By Tetsuo Ukai / Yomiuri Shimbun Senior WriterWhen it comes to Takamori Saigo, many people may think of the statue in Tokyo’s Ueno district. However, when his widow Ito saw the statue of him wearing a yukata summer kimono and standing with a dog, she reportedly muttered “He wasn’t like that.”
She probably thought that the stout, 1.8-meter-tall hero, who was known for his big eyes, didn’t appear in public in such shabby attire.
Okinoerabujima island was formed by the rise of coral reefs about 550 kilometers south of Kagoshima city, which is experiencing a boom thanks to “Segodon,” an ongoing NHK historical drama series about Saigo. I went to the island because I wanted to see a seated statue of Saigo, who was exiled to the island at age 34, three years before he married Ito.
The statue depicts an emaciated man in a windswept prison. If Ito had seen the statue, which was created in the Showa era (1926-89), she would have been unable to speak.
Even before he was exiled, Saigo was a brave man who didn’t fear death. However, according to the book “Saigo Takamori” by Yoshiki Iechika, Saigo was a rationalist who tended to drive others into a corner. He was banished to a remote island, the second most serious punishment after a death sentence, because he purportedly criticized the policies of Shimazu Hisamitsu, an adored leader of the Satsuma domain, and called Shimazu a hick.
However, during the final days of the Tokugawa shogunate, Saigo reformed himself in prison over the course of 1½ years from 1862. He grew and became a man whom Ryoma Sakamoto admired as a “person who would react a little if one knocks a little, and react greatly if one knocks a lot,” meaning he had both boldness and sensitivity.
Saigo ultimately became a hero of the Meiji Restoration.
I traced Saigo’s life on the island. From Inobe Port on the north coast of the island, where there is a monument commemorating his landing there, I walked about 30 minutes on a road where Saigo also walked, and arrived at the remains of the prison on the south coast. Saigo lived in a cell of about four tatami mats on the small island.
The prison recreated in front of the Saigo Nanshu Kinenkan memorial museum has a sturdy structure. However, the original prison cell was of shoddy construction, made of pine trees assembled into a lattice structure. His meals were composed of just cooked rice, salt and Japanese pickles.
The sun shone into his cell, which was equipped with a toilet, and he was reportedly troubled by mosquitoes and flies. On windy days, sand and waves blew into the cell. Saigo soon grew thin.
Even so, Saigo stuck to his status as a criminal and refused to accept things offered to him, saying, “I appreciate the offer, but I’m afraid I can’t accept it.” Then he patiently communed with himself.
What changed Saigo were the warm hearts of the people on the southern island.
According to Mitsunobu Sakida, 75, the head of the Museum of Wadomari Town History and Folklore, which exhibits calligraphy written by Saigo, “The kindness of a certain person apparently gave Saigo the desire to live again.”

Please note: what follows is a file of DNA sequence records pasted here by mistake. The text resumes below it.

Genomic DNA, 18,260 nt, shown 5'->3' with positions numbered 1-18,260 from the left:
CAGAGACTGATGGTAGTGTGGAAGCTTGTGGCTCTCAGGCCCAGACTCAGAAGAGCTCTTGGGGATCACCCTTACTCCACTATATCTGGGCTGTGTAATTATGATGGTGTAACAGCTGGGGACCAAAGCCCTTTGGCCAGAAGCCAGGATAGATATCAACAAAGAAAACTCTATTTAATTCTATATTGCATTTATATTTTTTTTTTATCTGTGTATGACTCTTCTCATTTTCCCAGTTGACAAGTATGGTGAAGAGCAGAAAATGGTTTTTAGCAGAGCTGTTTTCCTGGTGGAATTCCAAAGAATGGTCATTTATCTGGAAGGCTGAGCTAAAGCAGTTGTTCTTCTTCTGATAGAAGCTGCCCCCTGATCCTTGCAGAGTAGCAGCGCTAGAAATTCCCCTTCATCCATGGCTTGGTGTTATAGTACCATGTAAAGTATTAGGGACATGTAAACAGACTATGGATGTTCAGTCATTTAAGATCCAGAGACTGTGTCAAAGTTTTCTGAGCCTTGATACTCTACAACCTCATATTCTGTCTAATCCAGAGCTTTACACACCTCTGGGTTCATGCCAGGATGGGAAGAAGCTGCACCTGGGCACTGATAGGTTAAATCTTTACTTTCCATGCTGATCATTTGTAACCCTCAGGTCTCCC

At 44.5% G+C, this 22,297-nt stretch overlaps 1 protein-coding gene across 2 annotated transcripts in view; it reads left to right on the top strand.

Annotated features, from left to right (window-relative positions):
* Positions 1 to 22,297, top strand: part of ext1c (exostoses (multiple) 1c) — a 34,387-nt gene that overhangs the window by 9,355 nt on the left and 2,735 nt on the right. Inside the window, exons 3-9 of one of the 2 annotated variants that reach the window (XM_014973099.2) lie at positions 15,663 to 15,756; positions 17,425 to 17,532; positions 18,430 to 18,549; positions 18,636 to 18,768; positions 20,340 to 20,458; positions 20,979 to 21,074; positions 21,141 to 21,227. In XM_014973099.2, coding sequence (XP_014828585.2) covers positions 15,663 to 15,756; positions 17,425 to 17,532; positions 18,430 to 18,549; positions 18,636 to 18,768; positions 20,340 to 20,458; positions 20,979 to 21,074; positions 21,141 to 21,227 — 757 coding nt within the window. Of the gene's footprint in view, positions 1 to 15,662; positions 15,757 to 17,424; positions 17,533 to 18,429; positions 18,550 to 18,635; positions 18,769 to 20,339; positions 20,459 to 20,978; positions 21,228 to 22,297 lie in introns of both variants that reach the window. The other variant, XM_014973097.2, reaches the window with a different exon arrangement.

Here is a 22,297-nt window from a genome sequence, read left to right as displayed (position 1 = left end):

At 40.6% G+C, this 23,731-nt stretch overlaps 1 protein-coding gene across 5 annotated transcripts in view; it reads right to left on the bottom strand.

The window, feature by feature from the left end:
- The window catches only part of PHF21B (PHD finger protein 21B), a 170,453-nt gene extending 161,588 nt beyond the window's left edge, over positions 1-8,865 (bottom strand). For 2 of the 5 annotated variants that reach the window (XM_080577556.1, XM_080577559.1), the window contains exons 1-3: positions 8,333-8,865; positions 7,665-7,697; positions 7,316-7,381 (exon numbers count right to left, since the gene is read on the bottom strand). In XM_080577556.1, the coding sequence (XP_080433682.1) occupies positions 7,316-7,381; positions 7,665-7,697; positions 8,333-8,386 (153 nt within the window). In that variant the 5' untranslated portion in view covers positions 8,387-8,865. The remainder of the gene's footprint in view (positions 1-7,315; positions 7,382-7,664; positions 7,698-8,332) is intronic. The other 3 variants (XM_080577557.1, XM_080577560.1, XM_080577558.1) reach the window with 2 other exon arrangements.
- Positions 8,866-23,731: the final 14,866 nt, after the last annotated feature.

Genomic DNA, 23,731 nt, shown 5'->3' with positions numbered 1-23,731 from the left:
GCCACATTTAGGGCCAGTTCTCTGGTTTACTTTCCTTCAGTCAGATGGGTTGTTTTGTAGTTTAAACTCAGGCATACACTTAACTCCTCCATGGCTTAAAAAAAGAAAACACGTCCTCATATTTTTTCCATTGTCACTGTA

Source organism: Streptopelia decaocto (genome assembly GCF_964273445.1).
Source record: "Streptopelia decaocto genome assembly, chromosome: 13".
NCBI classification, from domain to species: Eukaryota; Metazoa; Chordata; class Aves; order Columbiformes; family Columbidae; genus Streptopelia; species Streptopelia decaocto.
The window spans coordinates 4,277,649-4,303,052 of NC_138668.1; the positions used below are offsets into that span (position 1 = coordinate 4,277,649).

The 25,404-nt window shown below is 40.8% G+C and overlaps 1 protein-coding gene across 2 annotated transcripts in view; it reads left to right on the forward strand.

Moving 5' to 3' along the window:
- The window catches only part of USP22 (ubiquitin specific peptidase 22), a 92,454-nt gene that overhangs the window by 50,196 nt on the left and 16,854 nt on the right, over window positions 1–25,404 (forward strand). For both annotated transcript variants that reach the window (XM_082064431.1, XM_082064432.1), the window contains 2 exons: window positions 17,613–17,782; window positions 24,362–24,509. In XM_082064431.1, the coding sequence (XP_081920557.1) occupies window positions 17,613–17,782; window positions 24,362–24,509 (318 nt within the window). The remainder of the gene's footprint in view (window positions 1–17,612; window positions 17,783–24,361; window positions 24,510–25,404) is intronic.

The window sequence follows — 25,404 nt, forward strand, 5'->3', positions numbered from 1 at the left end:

That person was Masateru Tsuchimochi, an island official who patrolled around the prison.
Tsuchimochi saw that Saigo was in danger of dying about two months after being imprisoned. Impatient with Saigo’s situation, Tsuchimochi spoke with a senior official, saying, “The domain ordered us to imprison him in an enclosure, so it doesn’t make sense to put him in a windswept prison cell.”
He then moved Saigo to a clean room.
From around that time, Saigo opened his heart to Tsuchimochi. He spoke with Tsuchimochi at the prison and provided education for children on the island. Gradually, Saigo recovered his health.
The hearts of the islanders, who felt affinity even with a criminal, and his own thoughts and meditations through poems and calligraphy in the prison birthed Saigo’s philosophy of “revere heaven, love people.” This probably allowed Saigo to achieve his great deeds after returning to the domain, according to Sakida.
Nature in abundance
On Okinoerabujima, which is surrounded by coral reef, there are many sightseeing spots such as Tamina Cape with its beautiful sheer cliff, the Fucha scenery formed by erosion from the waves against coral rocks, and a group of large limestone caves including the Shoryudo limestone cave.
However, Saigo didn’t have time to enjoy the island’s natural beauty during his imprisonment. He left in 1864 to dive into the turbulent last days of the Tokugawa shogunate. If this hero, who also placed importance on agriculture, had come in contact with the island’s nature, what would have happened? The island also evokes such romantic thoughts.
About two hours by air from Haneda Airport to Kagoshima Airport. Transfer at Kagoshima Airport and travel about 70 minutes by air to Okinoerabujima island.
Information: Saigo Nanshu Kinenkan memorial museum can be reached at (0997) 92-0999. For general tourism information, call the Okinoerabu Island Tourism Association (0997) 92-0211.
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